accounting information systems: An overview
Suggested Answers to Discussion Questions
1.1The value of information is the difference between the benefits realized from using that information and the costs of producing it. Would you, or any organization, ever produce information if its expected costs exceeded its benefits? If so, provide some examples. If not, why not?
Most organizations produce information only if its value exceeds its cost. However, there are two situations where information may be produced even if its cost exceeds its value.
a. It is often difficult to estimate accurately the value of information and the cost of producing it. Therefore, organizations may produce information that they expect will produce benefits in excess of its costs, only to be disappointed after the fact. b. Production of the information may be mandated by either a government agency or a private organization. Examples include the tax reports required by the IRS and disclosure requirements for financial reporting.
1.2Can the characteristics of useful information listed in Table 1-1 be met simultaneously? Or does achieving one mean sacrificing another?
Several of the criteria in Table 1.1 can be met simultaneously. For example, more timely information is also likely to be more relevant. Verifiable information is likely to be more reliable.
However, achieving one objective may require sacrificing another. For example, ensuring that information is more complete may reduce its timeliness. Similarly, increased verifiability and reliability may reduce its timeliness.
The decision maker must decide which trade-offs are warranted in a given situation.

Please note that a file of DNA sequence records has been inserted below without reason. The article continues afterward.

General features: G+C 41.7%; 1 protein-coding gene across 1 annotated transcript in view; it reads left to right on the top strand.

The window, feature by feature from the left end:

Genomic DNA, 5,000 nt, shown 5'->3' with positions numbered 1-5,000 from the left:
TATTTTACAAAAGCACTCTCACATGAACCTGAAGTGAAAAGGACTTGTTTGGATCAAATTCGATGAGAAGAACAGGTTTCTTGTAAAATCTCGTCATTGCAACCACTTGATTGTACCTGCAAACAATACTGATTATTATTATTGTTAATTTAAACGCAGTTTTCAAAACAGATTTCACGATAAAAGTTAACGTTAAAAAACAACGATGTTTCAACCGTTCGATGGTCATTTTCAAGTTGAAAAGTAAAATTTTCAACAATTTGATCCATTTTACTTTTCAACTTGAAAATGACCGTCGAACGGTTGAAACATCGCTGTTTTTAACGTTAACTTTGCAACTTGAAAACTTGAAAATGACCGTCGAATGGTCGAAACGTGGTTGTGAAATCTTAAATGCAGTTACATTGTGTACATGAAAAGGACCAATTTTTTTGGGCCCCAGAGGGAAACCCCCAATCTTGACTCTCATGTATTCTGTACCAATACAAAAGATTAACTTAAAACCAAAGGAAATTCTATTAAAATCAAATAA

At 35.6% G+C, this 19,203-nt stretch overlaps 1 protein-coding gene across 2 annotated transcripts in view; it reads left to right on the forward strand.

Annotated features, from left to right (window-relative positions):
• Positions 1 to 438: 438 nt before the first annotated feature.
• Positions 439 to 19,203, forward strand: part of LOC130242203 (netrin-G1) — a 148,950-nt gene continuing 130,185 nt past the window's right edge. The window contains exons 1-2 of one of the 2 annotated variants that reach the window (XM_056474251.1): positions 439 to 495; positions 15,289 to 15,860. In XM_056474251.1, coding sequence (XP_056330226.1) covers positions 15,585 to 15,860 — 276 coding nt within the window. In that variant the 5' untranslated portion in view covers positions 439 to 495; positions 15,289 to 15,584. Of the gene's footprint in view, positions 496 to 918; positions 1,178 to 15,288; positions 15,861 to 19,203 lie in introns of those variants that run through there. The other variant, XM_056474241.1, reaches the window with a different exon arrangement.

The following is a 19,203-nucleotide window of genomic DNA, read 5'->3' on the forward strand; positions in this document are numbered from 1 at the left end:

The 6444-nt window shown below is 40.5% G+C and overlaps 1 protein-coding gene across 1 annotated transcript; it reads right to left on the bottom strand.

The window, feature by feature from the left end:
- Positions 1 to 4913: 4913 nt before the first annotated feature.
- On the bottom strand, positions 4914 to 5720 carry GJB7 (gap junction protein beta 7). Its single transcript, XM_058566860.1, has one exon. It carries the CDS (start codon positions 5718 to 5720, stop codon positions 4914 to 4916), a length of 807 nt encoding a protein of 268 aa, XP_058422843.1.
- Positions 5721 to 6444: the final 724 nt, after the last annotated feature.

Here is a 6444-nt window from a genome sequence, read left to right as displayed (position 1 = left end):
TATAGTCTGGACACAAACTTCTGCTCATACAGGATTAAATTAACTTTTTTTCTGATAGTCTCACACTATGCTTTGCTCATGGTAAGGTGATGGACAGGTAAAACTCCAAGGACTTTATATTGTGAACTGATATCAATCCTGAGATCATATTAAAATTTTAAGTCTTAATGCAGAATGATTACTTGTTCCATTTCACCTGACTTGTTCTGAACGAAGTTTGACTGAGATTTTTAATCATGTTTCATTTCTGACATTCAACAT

1.3You and a few of your classmates decided to become entrepreneurs. You came up with a great idea for a new mobile phone application that you think will make lots of money. Your business plan won second place in a local competition, and you are using the $10,000 prize to support yourselves as you start your company.
a. Identify the key decisions you need to make to be successful entrepreneurs, the information you need to make them, and the business processes you will need to engage in. b. Your company will need to exchange information with various external parties. Identify the external parties, and specify the information received from and sent to each of them.
The author turns this question into an in-class group activity. Students are divided up in groups, told to close their books, and given 15 minutes to:
a. Think through the business processes, key decisions, and information needs issues in their group. b. Identify the external users of information and specify the information received from and sent to each of them.
One group is selected to present their answers to the class. The other groups are told to challenge the group’s answers, provide alternative answers, and chip in with additional answers not provided by the selected group. Since the group that presents is not selected until after the time has expired, students are motivated to do a good job, as they will be presenting to their peers.
The value of this activity is not in arriving at a “right answer” as there are many right answers and student answers will vary. Instead, it is in thinking through the issues presented in Table 1-2 (business processes, key decisions, and information needs) and Figure 1-1 (interactions with external parties). Student answers should contain many of the things in Table 1-2 and Figure 1-1 as well as others not shown, as a retail operation differs from an application development enterprise.
The author concludes the exercise by having the students turn to Table 1-2 and Figure 1-1 while he emphasizes the need for owners, managers, and employees of organizations to identify the information needed to make key decisions in the company’s business processes and the...